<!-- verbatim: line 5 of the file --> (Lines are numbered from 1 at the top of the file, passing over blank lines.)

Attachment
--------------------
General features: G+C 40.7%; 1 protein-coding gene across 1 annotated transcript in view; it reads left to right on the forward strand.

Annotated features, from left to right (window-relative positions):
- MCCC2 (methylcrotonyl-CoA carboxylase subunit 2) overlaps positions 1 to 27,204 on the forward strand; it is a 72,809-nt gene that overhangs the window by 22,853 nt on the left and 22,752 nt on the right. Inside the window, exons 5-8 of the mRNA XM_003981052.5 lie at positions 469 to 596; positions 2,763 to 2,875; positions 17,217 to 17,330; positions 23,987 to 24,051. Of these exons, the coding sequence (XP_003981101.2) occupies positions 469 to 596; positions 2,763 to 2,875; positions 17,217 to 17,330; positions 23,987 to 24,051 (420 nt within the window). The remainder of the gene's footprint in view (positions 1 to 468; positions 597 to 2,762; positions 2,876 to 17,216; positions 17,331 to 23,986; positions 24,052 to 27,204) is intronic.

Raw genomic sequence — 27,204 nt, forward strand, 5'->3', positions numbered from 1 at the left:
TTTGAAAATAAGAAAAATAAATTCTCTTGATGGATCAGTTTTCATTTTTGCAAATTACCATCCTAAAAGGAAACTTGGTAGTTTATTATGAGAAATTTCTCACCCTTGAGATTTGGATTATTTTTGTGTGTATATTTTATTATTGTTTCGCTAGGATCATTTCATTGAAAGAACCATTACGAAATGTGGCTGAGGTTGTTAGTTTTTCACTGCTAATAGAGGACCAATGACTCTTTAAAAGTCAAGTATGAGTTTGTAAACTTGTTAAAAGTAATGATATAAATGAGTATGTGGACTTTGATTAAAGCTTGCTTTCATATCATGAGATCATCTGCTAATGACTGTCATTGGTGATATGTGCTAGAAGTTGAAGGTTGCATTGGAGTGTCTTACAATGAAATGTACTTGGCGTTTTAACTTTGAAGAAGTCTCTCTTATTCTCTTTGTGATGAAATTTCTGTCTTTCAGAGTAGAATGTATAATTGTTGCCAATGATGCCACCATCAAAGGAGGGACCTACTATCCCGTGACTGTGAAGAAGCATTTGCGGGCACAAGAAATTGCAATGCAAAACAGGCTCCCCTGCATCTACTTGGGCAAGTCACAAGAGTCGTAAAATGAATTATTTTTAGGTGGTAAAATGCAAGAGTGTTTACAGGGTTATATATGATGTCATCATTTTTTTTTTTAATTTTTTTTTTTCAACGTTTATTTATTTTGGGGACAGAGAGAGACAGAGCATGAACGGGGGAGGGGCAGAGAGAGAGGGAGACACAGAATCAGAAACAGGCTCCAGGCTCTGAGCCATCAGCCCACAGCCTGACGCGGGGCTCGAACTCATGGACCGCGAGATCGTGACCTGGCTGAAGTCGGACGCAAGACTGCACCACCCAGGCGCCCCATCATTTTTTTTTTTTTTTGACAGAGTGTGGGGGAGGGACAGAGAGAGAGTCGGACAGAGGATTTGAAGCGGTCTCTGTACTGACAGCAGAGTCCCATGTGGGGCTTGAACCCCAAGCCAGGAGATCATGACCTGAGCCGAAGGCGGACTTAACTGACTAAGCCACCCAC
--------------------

TTTGAAAATAAGAAAAATAAATTCTCTTGATGGATCAGTTTTCATTTTTGCAAATTACCATCCTAAAAGGAAACTTGGTAGTTTATTATGAGAAATTTCTCACCCTTGAGATTTGGATTATTTTTGTGTGTATATTTTATTATTGTTTCGCTAGGATCATTTCATTGAAAGAACCATTACGAAATGTGGCTGAGGTTGTTAGTTTTTCACTGCTAATAGAGGACCAATGACTCTTTAAAAGTCAAGTATGAGTTTGTAAACTTGTTAAAAGTAATGATATAAATGAGTATGTGGACTTTGATTAAAGCTTGCTTTCATATCATGAGATCATCTGCTAATGACTGTCATTGGTGATATGTGCTAGAAGTTGAAGGTTGCATTGGAGTGTCTTACAATGAAATGTACTTGGCGTTTTAACTTTGAAGAAGTCTCTCTTATTCTCTTTGTGATGAAATTTCTGTCTTTCAGAGTAGAATGTATAATTGTTGCCAATGATGCCACCATCAAAGGAGGGACCTACTATCCCGTGACTGTGAAGAAGCATTTGCGGGCACAAGAAATTGCAATGCAAAACAGGCTCCCCTGCATCTACTTGGGCAAGTCACAAGAGTCGTAAAATGAATTATTTTTAGGTGGTAAAATGCAAGAGTGTTTACAGGGTTATATATGATGTCATCATTTTTTTTTTTAATTTTTTTTTTTCAACGTTTATTTATTTTGGGGACAGAGAGAGACAGAGCATGAACGGGGGAGGGGCAGAGAGAGAGGGAGACACAGAATCAGAAACAGGCTCCAGGCTCTGAGCCATCAGCCCACAGCCTGACGCGGGGCTCGAACTCATGGACCGCGAGATCGTGACCTGGCTGAAGTCGGACGCAAGACTGCACCACCCAGGCGCCCCATCATTTTTTTTTTTTTTTGACAGAGTGTGGGGGAGGGACAGAGAGAGAGTCGGACAGAGGATTTGAAGCGGTCTCTGTACTGACAGCAGAGTCCCATGTGGGGCTTGAACCCCAAGCCAGGAGATCATGACCTGAGCCGAAGGCGGACTTAACTGACTAAGCCACCCAC